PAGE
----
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"A Straight Talk on Courts"

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Emily Murphy, "A Straight Talk on Courts," Maclean’s 28.18 (1 Oct. 1920): 9.

"Editor's Note—Mrs. Murphy has been a magistrate for a number of years now, and in the accompanying article she tells of some of the things she has learned. Perhaps the most striking statement is to the effect that magistrates are pressed by the civic authorities behind them to secure a large number of convictions and fines for revenue purposes, thus perverting their work. She also tells some interesting stories of her work from the inside, with terse comment on the relations of the fair sex to the law" (9).

* * *

"In his 'Recollections of a Police Magistrate,' Colonel George T. Denison, of Toronto, wrote, 'I may also say that I depend upon an intuitive feeling as to a man's guilt or innocence, and not to weighing and balancing the evidence. I depend upon this feeling in spite of evidence.'

'Spoken like a woman,' said certain contemptuous critics, and yet in this sentence the veteran magistrate opens a large question.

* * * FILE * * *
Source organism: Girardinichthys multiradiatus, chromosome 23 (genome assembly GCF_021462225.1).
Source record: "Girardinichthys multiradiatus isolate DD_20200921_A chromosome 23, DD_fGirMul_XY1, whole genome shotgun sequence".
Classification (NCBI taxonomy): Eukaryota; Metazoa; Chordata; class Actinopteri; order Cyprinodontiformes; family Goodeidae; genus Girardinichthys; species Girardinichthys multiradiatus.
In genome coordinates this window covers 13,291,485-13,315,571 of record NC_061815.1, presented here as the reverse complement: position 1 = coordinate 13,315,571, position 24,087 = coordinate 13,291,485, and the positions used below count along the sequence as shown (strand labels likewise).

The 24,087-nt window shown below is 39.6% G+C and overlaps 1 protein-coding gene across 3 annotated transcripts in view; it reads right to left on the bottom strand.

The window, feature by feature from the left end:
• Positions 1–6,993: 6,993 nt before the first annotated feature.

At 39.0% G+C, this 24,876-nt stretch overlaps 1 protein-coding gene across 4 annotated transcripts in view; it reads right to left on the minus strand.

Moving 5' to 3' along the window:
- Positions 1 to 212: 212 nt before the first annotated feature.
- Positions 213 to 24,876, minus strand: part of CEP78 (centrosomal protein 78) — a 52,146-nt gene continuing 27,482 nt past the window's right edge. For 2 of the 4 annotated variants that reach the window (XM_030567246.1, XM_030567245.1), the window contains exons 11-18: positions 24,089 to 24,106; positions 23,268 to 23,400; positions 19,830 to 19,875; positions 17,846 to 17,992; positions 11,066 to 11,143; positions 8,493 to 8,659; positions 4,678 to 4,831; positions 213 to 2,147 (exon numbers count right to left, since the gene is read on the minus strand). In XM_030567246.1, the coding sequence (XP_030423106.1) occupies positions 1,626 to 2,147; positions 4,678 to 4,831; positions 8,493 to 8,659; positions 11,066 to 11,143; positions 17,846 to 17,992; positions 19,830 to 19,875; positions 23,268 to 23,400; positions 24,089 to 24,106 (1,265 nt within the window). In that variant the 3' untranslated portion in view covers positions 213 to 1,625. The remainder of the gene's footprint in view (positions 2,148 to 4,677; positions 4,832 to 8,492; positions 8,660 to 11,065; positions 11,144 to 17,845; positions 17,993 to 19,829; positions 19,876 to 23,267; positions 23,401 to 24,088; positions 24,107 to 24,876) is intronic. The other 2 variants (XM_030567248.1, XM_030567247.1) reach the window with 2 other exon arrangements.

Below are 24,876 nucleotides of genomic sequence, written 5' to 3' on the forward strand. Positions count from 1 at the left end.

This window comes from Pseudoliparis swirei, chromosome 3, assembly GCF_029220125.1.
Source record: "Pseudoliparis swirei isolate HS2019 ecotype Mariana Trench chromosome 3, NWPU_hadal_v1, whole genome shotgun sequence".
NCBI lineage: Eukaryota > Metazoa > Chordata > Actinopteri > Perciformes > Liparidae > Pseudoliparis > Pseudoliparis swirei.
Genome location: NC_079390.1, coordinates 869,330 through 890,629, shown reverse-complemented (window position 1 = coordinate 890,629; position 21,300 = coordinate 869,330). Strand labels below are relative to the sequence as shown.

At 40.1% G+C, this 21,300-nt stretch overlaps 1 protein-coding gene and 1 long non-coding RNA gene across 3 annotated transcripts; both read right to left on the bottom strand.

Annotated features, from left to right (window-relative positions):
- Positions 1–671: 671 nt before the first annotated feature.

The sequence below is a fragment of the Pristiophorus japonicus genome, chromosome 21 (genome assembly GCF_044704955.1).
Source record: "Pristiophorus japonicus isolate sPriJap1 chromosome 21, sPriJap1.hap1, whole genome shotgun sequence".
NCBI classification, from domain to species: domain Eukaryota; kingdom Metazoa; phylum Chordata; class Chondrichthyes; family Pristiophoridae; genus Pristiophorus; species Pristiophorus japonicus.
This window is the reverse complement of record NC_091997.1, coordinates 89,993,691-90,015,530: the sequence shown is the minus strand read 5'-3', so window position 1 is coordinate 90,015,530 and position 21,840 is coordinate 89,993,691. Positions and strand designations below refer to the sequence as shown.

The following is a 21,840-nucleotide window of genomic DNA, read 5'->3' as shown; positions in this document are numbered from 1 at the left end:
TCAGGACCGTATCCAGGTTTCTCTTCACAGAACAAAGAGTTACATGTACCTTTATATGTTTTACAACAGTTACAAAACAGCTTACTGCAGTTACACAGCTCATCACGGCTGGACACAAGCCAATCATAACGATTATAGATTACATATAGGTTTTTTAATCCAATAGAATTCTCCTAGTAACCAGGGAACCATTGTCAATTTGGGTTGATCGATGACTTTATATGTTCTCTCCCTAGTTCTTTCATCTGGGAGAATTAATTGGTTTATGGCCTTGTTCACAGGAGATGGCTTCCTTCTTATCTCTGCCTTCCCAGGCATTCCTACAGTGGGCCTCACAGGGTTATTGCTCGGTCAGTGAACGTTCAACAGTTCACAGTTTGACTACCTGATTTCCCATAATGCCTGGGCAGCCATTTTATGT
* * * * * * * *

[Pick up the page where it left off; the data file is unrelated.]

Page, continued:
Most police magistrates contend that their decisions have their basis solely on the evidence adduced but, when on some slight technicality, the conviction is quashed in a higher court the magistrate will usually say that if the learned judge could have seen the defendants and their manner of giving evidence the conviction would have been sustained.

In a word, the majority of magistrates in spite of their high, inflexible intent, are actually influenced by intuition, or shall we more properly say by the manner of the witnesses, their voices, and by the fleshly tablets of their faces? Colonel Denison is the first one who has dared to speak the truth.

On one occasion, when I had the honor of sitting with him on the bench in Toronto, he remarked, "I'll dismiss this charge. I don't like his mug," and, as an actual fact, the complainant to whom the police magistrate referred was a most ugly man, a loose lumpish fellow who might almost be cousin-German to a gorilla. I didn't like him either. In truth, I felt about him what Mr. De Quincey said concerning Mr. Coleridge, that while he was probably a worthy Christian he was much too fat to be a person of active virtue" (9).

 
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